I’ve been noticing my interest in non-Microsoft languages has been on the rise lately. I’ve been actively playing with Ruby and PHP and have been blog surfing for information on functional languages like Lisp and Erlang.
I guess that’s why I suddenly became curious about the current popularity ratings of programming languages and started to search for some hard data. The most comprehensive rating system that I found so far is the Programming Community Index published by Tiobe Software.
Here’s an excerpt from their February 2008 results:
The list led me to a few surprising conclusions:
- .NET isn’t as popular as I thought – It’s easy to lose perspective when you are surrounded by a single technology. For some reason I had assumed that C# and Java were equally popular. Although Java has declined about 5% on this survey over the last six years, it is still almost 5 times more popular than C#. In fact, C# is 8th on list behind C, C++, Perl, and even Visual Basic (oh the scandal!).
- Ruby didn’t make the top 10 – Although there has been somewhat of a backlash against Ruby in the blogosphere over the last few months, I still assumed it was popular enough to be in the top 10. I suppose I should have guessed as much after the last recruiter I talked to told me that she never heard of the language.
- COBOL refuses to die – I was saddened to see that COBOL is still 15th on the list. Some languages just don’t know when to quit. This shouldn’t surprise me since the bank I used to work at was at least 3-5 years from retiring their last COBOL program when I left and they were further ahead of the game than the vast majority of other financial institutions (they adopted .NET when it was still in Beta).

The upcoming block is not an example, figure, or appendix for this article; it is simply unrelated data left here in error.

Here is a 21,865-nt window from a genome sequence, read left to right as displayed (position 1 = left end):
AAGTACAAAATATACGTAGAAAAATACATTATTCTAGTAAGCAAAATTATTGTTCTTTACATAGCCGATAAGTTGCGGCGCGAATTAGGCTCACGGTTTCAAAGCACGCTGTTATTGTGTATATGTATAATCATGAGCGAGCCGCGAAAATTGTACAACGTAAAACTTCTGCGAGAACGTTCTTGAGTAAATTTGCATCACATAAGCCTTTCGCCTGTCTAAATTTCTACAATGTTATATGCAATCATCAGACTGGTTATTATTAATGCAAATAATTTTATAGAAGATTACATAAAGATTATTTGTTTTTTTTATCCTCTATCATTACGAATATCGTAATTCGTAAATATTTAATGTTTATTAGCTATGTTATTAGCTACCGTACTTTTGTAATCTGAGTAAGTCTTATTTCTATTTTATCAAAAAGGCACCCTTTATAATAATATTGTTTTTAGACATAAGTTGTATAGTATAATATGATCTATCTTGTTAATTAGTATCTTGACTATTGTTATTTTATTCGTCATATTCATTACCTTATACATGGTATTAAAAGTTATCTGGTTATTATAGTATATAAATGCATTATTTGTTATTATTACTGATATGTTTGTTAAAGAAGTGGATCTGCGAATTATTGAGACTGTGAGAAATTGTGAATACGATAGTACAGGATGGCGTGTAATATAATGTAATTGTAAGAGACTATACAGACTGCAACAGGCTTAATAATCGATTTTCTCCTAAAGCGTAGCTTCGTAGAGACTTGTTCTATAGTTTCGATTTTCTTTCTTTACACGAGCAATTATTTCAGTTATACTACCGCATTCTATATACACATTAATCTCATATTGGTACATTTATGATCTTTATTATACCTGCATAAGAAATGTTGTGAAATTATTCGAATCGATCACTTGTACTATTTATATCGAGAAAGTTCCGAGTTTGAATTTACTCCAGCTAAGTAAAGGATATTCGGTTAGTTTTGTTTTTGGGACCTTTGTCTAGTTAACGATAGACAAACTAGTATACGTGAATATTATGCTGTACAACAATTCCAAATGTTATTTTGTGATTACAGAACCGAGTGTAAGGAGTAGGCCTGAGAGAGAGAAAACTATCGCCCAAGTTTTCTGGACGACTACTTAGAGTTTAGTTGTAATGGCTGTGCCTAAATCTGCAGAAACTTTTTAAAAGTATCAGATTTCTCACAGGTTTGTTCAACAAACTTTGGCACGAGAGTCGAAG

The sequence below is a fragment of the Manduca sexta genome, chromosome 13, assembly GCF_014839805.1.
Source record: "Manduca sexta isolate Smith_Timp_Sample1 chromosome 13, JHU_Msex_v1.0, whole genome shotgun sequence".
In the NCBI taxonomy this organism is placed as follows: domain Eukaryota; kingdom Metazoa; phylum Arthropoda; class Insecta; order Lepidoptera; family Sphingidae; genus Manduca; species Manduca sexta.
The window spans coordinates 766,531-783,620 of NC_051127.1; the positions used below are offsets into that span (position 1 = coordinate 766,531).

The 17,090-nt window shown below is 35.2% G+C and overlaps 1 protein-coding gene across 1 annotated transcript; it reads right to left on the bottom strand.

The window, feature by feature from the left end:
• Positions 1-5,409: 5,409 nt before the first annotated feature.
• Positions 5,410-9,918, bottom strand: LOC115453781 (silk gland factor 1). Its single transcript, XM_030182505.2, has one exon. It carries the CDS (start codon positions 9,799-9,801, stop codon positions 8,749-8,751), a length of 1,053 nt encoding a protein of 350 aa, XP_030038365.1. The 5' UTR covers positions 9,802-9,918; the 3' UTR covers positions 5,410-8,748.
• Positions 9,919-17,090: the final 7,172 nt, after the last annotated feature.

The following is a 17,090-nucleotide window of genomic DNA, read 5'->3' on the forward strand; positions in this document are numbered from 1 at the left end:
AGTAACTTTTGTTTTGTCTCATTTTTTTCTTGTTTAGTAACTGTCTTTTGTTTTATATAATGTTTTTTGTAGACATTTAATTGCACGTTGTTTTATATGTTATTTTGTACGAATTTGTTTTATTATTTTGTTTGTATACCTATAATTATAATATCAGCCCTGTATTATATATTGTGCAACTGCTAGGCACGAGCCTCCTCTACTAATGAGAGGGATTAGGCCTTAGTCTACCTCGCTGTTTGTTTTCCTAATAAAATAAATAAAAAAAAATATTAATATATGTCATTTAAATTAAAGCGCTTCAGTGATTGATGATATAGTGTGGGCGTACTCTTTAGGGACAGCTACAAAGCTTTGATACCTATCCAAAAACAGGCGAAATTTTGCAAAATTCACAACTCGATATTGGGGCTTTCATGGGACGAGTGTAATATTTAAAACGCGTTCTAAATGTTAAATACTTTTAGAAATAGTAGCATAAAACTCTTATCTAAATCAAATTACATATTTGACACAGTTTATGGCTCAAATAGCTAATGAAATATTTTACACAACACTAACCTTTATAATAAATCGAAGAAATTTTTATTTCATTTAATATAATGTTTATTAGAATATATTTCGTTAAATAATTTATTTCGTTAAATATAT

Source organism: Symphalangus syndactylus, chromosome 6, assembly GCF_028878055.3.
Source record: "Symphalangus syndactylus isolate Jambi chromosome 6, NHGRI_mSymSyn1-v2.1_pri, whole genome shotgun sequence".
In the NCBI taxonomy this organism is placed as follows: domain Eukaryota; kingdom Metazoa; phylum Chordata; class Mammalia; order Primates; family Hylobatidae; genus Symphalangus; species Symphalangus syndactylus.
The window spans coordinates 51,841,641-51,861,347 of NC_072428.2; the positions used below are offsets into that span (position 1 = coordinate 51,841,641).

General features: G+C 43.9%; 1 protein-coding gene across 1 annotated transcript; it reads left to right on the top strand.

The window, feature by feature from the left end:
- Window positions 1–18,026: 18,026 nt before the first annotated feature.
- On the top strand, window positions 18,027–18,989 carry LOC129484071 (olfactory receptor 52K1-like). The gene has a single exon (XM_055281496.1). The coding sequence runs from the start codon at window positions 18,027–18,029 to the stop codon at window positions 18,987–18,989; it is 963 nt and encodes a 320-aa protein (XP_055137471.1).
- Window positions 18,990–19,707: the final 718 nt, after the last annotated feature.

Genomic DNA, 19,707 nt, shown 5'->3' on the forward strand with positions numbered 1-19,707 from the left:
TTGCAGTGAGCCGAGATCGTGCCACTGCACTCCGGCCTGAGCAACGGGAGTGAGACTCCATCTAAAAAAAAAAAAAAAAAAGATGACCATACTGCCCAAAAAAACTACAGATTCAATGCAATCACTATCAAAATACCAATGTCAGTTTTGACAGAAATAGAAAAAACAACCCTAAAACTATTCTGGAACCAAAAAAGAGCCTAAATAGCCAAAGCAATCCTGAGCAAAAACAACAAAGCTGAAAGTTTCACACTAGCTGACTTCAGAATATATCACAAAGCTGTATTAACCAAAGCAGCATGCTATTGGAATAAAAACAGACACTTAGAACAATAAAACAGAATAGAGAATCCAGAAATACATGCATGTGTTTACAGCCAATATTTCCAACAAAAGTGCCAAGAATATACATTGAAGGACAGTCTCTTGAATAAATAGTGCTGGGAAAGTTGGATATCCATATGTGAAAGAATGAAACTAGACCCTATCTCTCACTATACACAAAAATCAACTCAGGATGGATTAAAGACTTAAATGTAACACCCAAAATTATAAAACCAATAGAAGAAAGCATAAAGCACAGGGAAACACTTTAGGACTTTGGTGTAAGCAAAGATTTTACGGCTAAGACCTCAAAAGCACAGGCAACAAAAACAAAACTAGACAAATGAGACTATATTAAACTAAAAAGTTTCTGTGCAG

- Python was language of the year for 2008 – Apparently Tiobe awarded Python this status at the end of last year due to its surging popularity. I noticed this right after I got an impassioned endorsement of the language from someone whose opinion I respect. I guess it’s time to check it out.
- Functional languages are still on the fringe – DotNetRocks has had about a dozen shows on various functional programming in the last several months, so I thought that was a sure sign that the paradigm had gone main stream after a mere 50 years of relative obscurity. However, Functional Languages as a whole come in at a paltry 1.4% compared to the whopping 98% dominance of Object-Oriented and Procedural languages combined. LISP tops out the list at number 20, while Haskell is 36th, Erlang is 46th, and Scala barely made the top 100. Given the fact that we have hit the wall on processor speed and are well on our way to scaling out to a gajillion cores, I’m surprised that functional languages haven’t achieved a Ruby like cult status yet. Do you really want to spend your golden years debugging multi-threaded programs in Java or .NET? I didn’t think so. On a brighter note, Functional language searches rate quite high on reddit as indicated by this other poll. Perhaps there is still hope.
Category Ratings February 2008 Delta February 2007 Object-Oriented Languages 54.8% +3.1% Procedural Languages 42.9% -1.9% Functional Languages 1.4% -0.4% Logical Languages 0.9% -0.8%
- Dynamic languages are coming on strong - Rails has definitely proven the value that dynamic languages can bring to the table in terms of meta-programming magic and generally making life easier for the programmer, but I was surprised to see that dynamic languages were already almost as popular as static languages in overall usage. I obviously forgot about the prevalence of PHP, Python, and Perl.
Category Ratings February 2008 Delta February 2007 Statically Typed Languages 57.2% -0.2% Dynamically Typed Languages 42.8% +0.2%
As an interesting side note, there were some languages that didn’t show up on the list because of the “Turing Complete” requirements that the site used.
No matter how you look at it, there are a lot of options out there that are being taken seriously these days and the number seems to only be growing.
It reminds me of a quote that I recently heard from Steven Forte. He stated in an interview that he won’t hire candidates if they have too much experience in any one language. He suggested only spending about 2 years on a language before moving on to something else. I was skeptical of his career advice at first, but now I’m starting to think that he had a point.
We are clearly entering the era of the polyglot programmer, which means that diversification is becoming more and more of a career asset.